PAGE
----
Today the New York Film Critics Online met for their annual awards voting. NYFCO is a motley bunch of critics ranging from Rex Reed to yours truly, and the group is kind of an underdog when it comes to awards season – we won’t get half the attention that the LA Film Critics Association*, who will announce later today, or the New York Film Critics Circle, who will announce tomorrow, will get. But we’re a dedicated crew, made up of some quality writers (click here to see the full membership).
This was my second year as a voting member at the awards, and it’s still a blast to be sitting next to Kurt Loder and across from Rex Reed. And it’s worth it to try and have a hand in shaping the honors the group gives out. Looking at last year’s list, I see that I was more successful my first time around, but The Fountain did make NYFCO’s ten best for the year, which is a victory in and of itself.
The big winner today was The Queen; while I liked the movie quite a bit, I have to admit to being very mystified as to how it scooped up five awards. I suppose I should just be glad that Babel or Little Miss Sunshine didn’t take the top honor.
Here’s the list of winners, with occasional commentary from yours truly. One interesting note: Most of the winners were films that were sent to NYFCO members as DVD screeners.
Picture – The Queen
I’m not upset that The Queen took the spot (it could have been worse – it could have been Little Miss Sunshine), but I do feel like it’s an exceptionally safe choice. Last year we gave Best Picture to The Squid & The Whale, and I loved that – not just because I loved the film but because we were using our little soapbox to support a movie that got lost in the awards season shuffle. The Queen already has its tickets to the Kodak Theater for the Oscar telecast.
Actor – Forest Whitaker (The Last King of Scotland)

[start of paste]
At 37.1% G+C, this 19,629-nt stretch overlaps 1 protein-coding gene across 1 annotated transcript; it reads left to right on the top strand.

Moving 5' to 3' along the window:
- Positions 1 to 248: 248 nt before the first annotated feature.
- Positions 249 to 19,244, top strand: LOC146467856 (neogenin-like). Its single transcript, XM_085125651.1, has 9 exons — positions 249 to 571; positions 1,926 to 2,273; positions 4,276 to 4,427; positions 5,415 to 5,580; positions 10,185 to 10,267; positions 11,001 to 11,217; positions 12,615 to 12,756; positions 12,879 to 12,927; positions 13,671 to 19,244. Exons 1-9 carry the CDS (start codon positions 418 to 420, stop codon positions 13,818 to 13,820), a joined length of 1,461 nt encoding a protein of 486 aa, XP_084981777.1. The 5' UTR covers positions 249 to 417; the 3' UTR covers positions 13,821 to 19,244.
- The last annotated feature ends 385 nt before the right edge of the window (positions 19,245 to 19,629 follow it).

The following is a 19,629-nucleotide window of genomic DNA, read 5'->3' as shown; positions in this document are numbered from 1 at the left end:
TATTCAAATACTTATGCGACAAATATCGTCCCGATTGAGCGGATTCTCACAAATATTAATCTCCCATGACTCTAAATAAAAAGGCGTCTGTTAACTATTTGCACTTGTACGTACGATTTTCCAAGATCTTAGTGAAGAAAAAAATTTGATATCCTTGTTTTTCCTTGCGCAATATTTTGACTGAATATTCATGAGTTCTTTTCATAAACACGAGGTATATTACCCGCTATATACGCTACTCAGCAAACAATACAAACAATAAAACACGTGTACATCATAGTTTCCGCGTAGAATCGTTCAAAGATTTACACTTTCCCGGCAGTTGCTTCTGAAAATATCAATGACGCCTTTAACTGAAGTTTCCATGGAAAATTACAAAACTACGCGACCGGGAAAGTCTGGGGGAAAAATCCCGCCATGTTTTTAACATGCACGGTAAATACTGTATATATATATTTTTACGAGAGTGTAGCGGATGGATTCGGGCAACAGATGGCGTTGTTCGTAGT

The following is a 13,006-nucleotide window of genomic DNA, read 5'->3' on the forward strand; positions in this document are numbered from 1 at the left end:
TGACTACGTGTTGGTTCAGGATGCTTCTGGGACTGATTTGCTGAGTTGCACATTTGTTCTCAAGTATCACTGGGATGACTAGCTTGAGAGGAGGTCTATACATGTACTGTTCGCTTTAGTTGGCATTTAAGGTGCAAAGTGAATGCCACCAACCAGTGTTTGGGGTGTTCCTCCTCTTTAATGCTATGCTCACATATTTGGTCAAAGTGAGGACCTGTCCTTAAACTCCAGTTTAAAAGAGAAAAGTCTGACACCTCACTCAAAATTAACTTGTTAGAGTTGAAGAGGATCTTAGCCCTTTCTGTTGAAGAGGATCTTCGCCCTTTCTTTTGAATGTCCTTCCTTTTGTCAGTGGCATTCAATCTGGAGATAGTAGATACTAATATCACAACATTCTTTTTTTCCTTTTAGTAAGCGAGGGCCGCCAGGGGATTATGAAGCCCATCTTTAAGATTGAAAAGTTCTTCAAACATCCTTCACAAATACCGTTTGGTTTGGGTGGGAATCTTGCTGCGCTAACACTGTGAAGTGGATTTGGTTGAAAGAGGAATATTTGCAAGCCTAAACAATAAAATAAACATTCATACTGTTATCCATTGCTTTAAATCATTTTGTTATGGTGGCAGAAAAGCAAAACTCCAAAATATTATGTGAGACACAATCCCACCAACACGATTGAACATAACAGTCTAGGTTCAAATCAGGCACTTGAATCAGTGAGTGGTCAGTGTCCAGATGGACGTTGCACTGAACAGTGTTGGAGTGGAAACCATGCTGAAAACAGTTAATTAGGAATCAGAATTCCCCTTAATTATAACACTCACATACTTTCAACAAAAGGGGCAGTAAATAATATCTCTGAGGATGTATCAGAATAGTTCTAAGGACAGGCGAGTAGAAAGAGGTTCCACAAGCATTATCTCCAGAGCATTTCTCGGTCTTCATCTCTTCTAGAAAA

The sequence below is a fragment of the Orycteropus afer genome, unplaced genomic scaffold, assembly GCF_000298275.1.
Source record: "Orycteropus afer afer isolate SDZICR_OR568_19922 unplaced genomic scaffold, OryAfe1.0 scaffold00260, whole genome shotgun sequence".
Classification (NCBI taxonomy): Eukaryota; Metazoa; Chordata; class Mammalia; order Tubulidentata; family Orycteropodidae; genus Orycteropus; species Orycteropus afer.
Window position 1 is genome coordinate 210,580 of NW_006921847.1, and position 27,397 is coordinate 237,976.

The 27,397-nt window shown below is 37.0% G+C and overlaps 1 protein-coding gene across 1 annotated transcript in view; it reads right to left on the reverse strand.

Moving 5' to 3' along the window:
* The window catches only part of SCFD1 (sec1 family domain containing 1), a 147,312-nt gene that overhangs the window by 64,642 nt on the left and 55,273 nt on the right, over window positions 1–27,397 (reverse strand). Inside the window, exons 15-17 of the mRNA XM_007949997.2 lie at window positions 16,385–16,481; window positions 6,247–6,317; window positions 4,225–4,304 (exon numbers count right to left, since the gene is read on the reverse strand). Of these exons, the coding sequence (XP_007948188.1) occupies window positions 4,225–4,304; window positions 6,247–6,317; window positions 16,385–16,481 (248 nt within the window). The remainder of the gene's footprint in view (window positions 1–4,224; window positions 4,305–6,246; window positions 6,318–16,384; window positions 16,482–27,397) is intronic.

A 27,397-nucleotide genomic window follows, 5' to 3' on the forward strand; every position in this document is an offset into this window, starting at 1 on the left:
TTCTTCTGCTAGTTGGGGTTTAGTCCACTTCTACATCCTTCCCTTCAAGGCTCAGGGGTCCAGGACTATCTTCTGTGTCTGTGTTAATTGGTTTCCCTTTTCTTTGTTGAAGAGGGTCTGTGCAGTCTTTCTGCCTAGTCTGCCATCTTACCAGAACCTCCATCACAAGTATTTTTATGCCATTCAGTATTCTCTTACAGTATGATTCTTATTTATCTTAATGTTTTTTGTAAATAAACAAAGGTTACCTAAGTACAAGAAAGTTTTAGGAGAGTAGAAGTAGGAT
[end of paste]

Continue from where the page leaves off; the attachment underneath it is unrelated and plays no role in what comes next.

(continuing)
Actress – Helen Mirren (The Queen)
Director – Stephen Frears (The Queen)
I have to admit that Frears winning was a little stunning. What’s mostly too bad is that Alfonso Cuaron didn’t make a better showing in this category – in Children of Men he doesn’t just get great performances and create a realistic and engaging world, he also engages in impossibly long shots that must have taken tons of technical work. To put it frankly, he directed the shit out of that movie. It feels like he hit every aspect of “Best Directing” while Frears just shot the movie and let the performances do most of the heavy lifting.
Debut as Director – Jonathan Dayton, Valerie Faris – Little Miss Sunshine
This is the one that galls me. Dayton and Faris – besides directing a very standard, very formulaic picture that deserves no end of the year consideration – have been directing commercials for years. Rian Johnson, who was in this category, truly was a debut director with Brick. The difference between what Rian accomplished with what little experience he had and what Dayton/Faris accomplished with their years behind the camera is astronomical. Rian Johnson was, to put it mildly, robbed.
Ensemble Cast – Little Miss Sunshine
Sure. United 93 would have been the more interesting choice, and it made it into the top three vote getters.
Supporting Actor – Michael Sheen (The Queen)
Supporting Actress – (tie) Jennifer Hudson (Dreamgirls) & Catherine O’Hara (For Your Consideration)
Breakthrough Performer – Jennifer Hudson (Dreamgirls)
Screenplay – Peter Morgan (The Queen)
Again, a decent screenplay, but by no means the best. From structure to dialogue, nothing in The Queen shouts “What a script!” to me. I was shocked to see it even nominated.
Documentary Feature – An Inconvenient Truth
Foreign Language Picture – Pan’s Labyrinth
A great choice. Pan’s was a very close runner up for Best Picture – now that would have been noteworthy.
Animated Feature – Happy Feet
Cinematography – Dick Pope (The Illusionist)
Another category that should have gone to Children of Men. I can’t imagine how people saw that film, and what was achieved, and then decided to vote for anything else – especially a movie as visually uncompelling as The Illusionist.
Film Music/Score – Philip Glass (The Illusionist)
Humanitarian Award – Deepa Mehta (Water) for taking risks to create films about the difficulties of social change in India especially as it affects women.
This was a hugely controversial award – not in terms of who would get it, but in terms of whether it should even exist. It was the first year NYFCO gave a "Humanitarian Award," and you can at the very least expect that next year it will have a name that indicates it’s about rewarding a movie that created attention on an important issue.
Top 10 Films:
Babel (Paramount Vantage)
The Fountain (Warner Bros.)
Inland Empire (Absurda)
Little Children (New Line)
Little Miss Sunshine (Fox Searchlight)
Pan’s Labyrinth (Picturehouse)
The Queen (Miramax)
Thank You for Smoking (Fox Searchlight)
Volver (Sony Pictures Classics)
Water (Fox Searchlight)
* LAFCA’s awards were announced as I was typing this, and as expected some of their choices were exciting and bold, including Paul Greengrass as Best Director and Sacha Baron Cohen sharing Best Actor with Forest Whitaker.